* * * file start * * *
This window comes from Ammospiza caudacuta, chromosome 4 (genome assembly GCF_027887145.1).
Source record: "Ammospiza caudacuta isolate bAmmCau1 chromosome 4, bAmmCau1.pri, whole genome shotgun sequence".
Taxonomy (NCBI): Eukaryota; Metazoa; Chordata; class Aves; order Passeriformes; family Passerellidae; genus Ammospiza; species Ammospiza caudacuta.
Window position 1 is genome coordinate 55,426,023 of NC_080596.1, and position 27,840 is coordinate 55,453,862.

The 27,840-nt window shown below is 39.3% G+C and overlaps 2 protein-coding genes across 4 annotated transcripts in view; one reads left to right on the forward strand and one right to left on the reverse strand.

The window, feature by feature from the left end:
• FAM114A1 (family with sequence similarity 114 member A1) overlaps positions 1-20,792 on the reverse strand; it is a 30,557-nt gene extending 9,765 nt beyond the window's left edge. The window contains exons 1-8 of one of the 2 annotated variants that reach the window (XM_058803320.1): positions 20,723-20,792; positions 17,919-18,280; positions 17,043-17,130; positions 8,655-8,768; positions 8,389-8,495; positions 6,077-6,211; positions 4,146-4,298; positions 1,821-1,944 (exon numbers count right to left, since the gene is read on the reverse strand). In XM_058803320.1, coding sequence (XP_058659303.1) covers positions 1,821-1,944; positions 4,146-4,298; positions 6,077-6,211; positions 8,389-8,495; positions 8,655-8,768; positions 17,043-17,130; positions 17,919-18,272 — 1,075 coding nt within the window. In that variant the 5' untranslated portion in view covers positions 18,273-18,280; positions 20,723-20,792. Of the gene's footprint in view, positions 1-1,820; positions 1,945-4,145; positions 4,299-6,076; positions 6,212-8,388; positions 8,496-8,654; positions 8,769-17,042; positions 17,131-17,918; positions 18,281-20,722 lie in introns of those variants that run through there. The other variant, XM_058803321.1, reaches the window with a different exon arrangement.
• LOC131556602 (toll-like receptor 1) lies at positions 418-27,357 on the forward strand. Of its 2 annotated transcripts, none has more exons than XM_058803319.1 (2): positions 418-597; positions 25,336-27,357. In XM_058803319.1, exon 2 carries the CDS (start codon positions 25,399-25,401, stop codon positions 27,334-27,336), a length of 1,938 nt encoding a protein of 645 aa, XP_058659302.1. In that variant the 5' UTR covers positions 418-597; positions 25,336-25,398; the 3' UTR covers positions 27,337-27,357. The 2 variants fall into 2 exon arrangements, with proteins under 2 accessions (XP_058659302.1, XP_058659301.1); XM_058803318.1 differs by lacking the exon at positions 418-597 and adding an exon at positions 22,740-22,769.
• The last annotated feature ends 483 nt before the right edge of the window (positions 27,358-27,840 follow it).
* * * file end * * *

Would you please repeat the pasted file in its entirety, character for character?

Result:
This window comes from Ammospiza caudacuta, chromosome 4 (genome assembly GCF_027887145.1).
Source record: "Ammospiza caudacuta isolate bAmmCau1 chromosome 4, bAmmCau1.pri, whole genome shotgun sequence".
Taxonomy (NCBI): Eukaryota; Metazoa; Chordata; class Aves; order Passeriformes; family Passerellidae; genus Ammospiza; species Ammospiza caudacuta.
Window position 1 is genome coordinate 55,426,023 of NC_080596.1, and position 27,840 is coordinate 55,453,862.

The 27,840-nt window shown below is 39.3% G+C and overlaps 2 protein-coding genes across 4 annotated transcripts in view; one reads left to right on the forward strand and one right to left on the reverse strand.

The window, feature by feature from the left end:
• FAM114A1 (family with sequence similarity 114 member A1) overlaps positions 1-20,792 on the reverse strand; it is a 30,557-nt gene extending 9,765 nt beyond the window's left edge. The window contains exons 1-8 of one of the 2 annotated variants that reach the window (XM_058803320.1): positions 20,723-20,792; positions 17,919-18,280; positions 17,043-17,130; positions 8,655-8,768; positions 8,389-8,495; positions 6,077-6,211; positions 4,146-4,298; positions 1,821-1,944 (exon numbers count right to left, since the gene is read on the reverse strand). In XM_058803320.1, coding sequence (XP_058659303.1) covers positions 1,821-1,944; positions 4,146-4,298; positions 6,077-6,211; positions 8,389-8,495; positions 8,655-8,768; positions 17,043-17,130; positions 17,919-18,272 — 1,075 coding nt within the window. In that variant the 5' untranslated portion in view covers positions 18,273-18,280; positions 20,723-20,792. Of the gene's footprint in view, positions 1-1,820; positions 1,945-4,145; positions 4,299-6,076; positions 6,212-8,388; positions 8,496-8,654; positions 8,769-17,042; positions 17,131-17,918; positions 18,281-20,722 lie in introns of those variants that run through there. The other variant, XM_058803321.1, reaches the window with a different exon arrangement.
• LOC131556602 (toll-like receptor 1) lies at positions 418-27,357 on the forward strand. Of its 2 annotated transcripts, none has more exons than XM_058803319.1 (2): positions 418-597; positions 25,336-27,357. In XM_058803319.1, exon 2 carries the CDS (start codon positions 25,399-25,401, stop codon positions 27,334-27,336), a length of 1,938 nt encoding a protein of 645 aa, XP_058659302.1. In that variant the 5' UTR covers positions 418-597; positions 25,336-25,398; the 3' UTR covers positions 27,337-27,357. The 2 variants fall into 2 exon arrangements, with proteins under 2 accessions (XP_058659302.1, XP_058659301.1); XM_058803318.1 differs by lacking the exon at positions 418-597 and adding an exon at positions 22,740-22,769.
• The last annotated feature ends 483 nt before the right edge of the window (positions 27,358-27,840 follow it).